Popular Searches

6 total posts. Showing results 1 - 6.

Robin Forbes-Lorman

Robin Forbes-Lorman

  • Postdoctoral Scholar, biology education research
  • Ph.D. in behavioral neuroendocrinology, University of Wisconsin-Madison
  • B.A. in Biology, Earlham College

I teach biology, primarily Anatomy and Physiology. I carry out behavioral neuroendocrinology research (hormones on the brain and behavior) in rats. I am particularly interested in the role of steroid hormones in social and sexual behaviors, as well as the neuropeptides vasopressin and oxytocin in social behaviors. I also carry out pedagogy research on how students learn. I grew up in Madison, WI and got my B.A. from Earlham College, a school about the same size as Ripon. I got my MS and PhD from UW-Madison in behavioral neuroendocrinology, did a postdoc in biology education research, then taught for two years at Evergreen College in Olympia, Washington. I currently live in Ripon with my husband, two kids, two dogs, cat, and chickens. I am a runner and hope to get back into triathlons soon (I am a 2x Ironman).

headshot of Julia Manor

Julia Meyers-Manor

  • Ph.D., University of Minnesota
  • B.A., Macalester College

I teach courses in neuroscience, animal cognition, and learning. I run the Animal Cognition Lab, where students are able to work with rats and dogs to further understand both human and animal behavior. I also often bring in my own dogs to classes, giving the opportunity for students to work with the canines as well.

Patrick Willoughby

Patrick Willoughby

  • Ph.D., University of Minnesota
  • B.S., University of Northern Iowa

Molecules determine how we interact with the universe, and I have spent my career devoted to the study of their preparation and properties. In the classroom, I teach Organic Chemistry where my students and I begin by exploring things as fundamental as protons, neutrons, and electrons, laying the foundation for advanced studies into transition metal-catalyzed transformations, polymeric materials science, and the cellular production of biomolecules. Outside of the classroom, I mentor students in research projects where we develop new approaches for the synthesis of molecular building blocks useful in the preparation of new medicines. These are highly rewarding pursuits, requiring that my students and I apply our mastery of fundamental organic chemistry to enhance processes for making modern pharmaceutical therapeutics.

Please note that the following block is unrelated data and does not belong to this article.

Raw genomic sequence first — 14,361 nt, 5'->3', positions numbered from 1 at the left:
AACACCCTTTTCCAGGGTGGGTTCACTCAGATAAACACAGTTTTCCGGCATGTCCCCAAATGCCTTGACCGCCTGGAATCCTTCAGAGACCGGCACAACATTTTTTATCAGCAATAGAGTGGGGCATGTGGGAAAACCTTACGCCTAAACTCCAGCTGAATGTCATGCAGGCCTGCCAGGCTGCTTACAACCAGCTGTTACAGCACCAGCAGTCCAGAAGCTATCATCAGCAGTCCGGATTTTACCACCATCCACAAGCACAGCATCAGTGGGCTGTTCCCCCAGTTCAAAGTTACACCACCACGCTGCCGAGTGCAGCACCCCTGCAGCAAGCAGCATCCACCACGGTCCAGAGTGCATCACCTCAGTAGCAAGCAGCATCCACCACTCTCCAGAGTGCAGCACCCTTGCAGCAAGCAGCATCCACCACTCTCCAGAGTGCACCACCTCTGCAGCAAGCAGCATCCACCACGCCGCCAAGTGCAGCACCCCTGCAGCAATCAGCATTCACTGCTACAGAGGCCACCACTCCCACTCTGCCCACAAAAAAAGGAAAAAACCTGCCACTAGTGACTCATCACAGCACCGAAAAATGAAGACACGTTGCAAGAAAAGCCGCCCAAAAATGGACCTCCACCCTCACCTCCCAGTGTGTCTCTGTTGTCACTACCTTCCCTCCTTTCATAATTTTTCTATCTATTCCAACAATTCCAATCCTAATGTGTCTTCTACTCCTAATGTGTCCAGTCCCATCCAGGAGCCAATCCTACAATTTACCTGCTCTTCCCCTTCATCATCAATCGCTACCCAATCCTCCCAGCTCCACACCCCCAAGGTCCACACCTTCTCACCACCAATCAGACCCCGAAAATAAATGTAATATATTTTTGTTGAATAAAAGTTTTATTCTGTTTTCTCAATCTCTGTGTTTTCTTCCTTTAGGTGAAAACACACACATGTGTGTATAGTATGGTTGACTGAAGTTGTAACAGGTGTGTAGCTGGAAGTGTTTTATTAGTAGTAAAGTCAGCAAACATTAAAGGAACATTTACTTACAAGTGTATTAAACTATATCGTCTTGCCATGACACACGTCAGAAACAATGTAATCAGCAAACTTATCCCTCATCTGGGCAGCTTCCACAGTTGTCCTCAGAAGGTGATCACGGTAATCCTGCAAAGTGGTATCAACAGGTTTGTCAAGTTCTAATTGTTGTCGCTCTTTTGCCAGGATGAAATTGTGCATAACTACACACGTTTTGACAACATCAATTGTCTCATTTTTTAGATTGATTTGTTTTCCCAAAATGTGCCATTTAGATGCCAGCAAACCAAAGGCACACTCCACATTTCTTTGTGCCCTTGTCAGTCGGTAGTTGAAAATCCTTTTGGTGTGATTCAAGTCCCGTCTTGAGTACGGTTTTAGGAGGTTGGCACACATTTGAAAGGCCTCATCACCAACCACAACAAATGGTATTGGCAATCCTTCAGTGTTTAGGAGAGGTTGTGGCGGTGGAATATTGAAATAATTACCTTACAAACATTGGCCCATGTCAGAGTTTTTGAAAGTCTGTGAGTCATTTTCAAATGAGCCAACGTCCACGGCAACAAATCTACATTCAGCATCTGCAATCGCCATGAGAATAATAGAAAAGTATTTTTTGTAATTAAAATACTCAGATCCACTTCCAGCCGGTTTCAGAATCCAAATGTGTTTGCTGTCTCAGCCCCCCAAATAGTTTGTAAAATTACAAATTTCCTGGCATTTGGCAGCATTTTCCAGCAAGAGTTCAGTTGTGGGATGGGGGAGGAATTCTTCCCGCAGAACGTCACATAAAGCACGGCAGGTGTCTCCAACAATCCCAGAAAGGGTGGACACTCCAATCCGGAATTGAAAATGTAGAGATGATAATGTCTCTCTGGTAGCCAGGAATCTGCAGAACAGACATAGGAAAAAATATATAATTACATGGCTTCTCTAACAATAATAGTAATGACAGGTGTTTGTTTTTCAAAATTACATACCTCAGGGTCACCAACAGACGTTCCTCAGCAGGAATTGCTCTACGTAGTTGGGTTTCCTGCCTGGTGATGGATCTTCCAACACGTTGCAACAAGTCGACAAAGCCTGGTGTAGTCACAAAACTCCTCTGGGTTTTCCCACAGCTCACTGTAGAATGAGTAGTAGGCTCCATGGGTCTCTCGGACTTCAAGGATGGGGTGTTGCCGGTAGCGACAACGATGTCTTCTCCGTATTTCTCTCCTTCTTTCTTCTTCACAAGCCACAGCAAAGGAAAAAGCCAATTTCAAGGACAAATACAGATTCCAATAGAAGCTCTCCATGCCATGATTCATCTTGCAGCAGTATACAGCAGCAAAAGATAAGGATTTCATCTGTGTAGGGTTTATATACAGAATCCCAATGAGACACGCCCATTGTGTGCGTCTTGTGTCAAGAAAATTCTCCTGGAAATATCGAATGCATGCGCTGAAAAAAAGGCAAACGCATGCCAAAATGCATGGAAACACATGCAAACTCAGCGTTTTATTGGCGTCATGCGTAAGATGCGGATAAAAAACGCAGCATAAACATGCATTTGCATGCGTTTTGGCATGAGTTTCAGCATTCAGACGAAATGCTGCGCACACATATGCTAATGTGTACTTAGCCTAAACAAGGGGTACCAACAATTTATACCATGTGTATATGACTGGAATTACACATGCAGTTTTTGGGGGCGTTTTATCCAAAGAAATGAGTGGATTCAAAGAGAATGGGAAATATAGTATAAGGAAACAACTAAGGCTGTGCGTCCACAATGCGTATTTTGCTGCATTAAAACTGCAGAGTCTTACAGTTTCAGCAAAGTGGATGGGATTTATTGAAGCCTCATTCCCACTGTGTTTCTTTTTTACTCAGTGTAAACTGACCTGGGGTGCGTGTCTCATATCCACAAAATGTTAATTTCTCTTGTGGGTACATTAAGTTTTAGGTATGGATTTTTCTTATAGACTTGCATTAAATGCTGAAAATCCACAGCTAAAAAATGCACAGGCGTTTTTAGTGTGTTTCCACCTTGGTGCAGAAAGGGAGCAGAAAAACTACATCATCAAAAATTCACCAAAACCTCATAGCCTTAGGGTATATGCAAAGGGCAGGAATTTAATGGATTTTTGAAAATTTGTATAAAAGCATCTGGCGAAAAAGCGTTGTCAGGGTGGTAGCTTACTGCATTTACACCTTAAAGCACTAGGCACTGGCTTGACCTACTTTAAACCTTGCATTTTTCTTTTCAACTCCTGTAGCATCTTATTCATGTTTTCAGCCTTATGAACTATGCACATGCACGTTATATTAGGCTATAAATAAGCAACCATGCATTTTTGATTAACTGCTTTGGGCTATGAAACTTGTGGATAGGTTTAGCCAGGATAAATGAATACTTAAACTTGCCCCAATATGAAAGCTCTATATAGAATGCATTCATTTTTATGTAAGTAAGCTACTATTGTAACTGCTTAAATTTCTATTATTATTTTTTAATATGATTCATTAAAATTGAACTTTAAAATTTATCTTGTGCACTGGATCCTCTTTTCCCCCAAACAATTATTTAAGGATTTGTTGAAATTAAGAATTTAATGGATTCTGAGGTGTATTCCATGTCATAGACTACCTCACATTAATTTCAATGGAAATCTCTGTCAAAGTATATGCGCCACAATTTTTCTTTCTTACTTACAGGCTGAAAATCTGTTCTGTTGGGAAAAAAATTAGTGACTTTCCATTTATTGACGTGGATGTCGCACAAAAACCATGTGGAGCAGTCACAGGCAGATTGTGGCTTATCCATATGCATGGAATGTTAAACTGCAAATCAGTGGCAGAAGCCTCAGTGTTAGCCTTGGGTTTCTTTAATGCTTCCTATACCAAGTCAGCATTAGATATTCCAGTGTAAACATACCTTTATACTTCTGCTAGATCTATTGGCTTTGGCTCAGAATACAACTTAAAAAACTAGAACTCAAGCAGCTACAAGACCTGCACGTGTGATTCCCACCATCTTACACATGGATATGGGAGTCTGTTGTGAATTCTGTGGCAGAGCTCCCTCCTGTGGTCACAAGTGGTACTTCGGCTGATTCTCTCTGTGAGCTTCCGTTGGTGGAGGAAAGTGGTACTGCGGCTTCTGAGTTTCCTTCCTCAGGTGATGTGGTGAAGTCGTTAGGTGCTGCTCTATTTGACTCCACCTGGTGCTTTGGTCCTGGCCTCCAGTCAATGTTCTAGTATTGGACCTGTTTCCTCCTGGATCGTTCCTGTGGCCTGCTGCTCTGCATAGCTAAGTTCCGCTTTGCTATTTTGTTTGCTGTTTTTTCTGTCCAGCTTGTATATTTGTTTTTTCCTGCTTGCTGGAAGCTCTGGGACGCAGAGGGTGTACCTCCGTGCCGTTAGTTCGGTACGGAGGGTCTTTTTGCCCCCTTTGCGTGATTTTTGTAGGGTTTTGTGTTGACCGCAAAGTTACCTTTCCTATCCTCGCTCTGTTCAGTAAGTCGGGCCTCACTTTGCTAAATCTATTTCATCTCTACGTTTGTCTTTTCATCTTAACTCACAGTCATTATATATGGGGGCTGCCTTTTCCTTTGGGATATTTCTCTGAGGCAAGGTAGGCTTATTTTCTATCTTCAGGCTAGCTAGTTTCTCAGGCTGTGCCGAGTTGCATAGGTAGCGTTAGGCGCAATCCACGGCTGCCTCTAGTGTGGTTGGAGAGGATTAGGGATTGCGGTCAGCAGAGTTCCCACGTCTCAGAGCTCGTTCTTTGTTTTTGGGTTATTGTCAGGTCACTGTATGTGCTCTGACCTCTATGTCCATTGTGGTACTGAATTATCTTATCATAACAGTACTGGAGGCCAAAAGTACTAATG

Barbara Sisson

Barbara Sisson

  • Postdoctoral Associate, Department of Pediatrics, Northwestern University, Feinberg School of Medicine, Stanley Manne Children’s Research Institute (formerly Children’s Memorial Research Center), Chicago, Illinois
  • Ph.D., Northwestern University
  • B.A., Lake Forest College

I am a developmental biologist interested in how cartilage cells get their shape. My lab studies this using zebrafish as a model system for human facial birth defects. I teach Introductory Biology, Scientific Writing and Communication, Cell Biology, Developmental Biology, and Cancer Biology.

Mark Kainz

Mark Kainz

  • Postdoctoral scientist (plant virology), University of Wisconsin-Madison
  • Postdoctoral fellow (bacteriology), University of Wisconsin-Madison
  • Ph.D., Cornell University, Ithaca, New York (biochemistry, molecular and cell biology)
  • M.S., Washington State University, Pullman, Washington (plant pathology)
  • B.S., University of Portland, Portland, Oregon (biology)

I have been a faculty member at Ripon since 2008 and I love my job. I am interested in molecular biology and virology. My research students and I study the mechanics of how RNA is synthesized in bacteria and the factors that control how new virus particles are assembled in a virus infected cell. I teach Genetics and Microbiology every year and Molecular Biology and Virology every few years. I am also a member of the staff that teach our Introductory Biology and our Scientific Writing & Communication classes. I am a mentor for the Applied Innovation Seminar that is the capstone of our Catalyst curriculum. I teach another Catalyst class called “Bring out your dead: Infectious disease through history” that Professor Matzke from our history department and I developed together. I am part of the team that oversees the Catalyst curriculum, Ripon’s skill-based general education curriculum.

Colleen Byron

Colleen Byron

  • Ph.D., analytical chemistry, University of Minnesota, Minneapolis, Minnesota
  • B.A., chemistry, College of St. Benedict, St. Joseph, Minnesota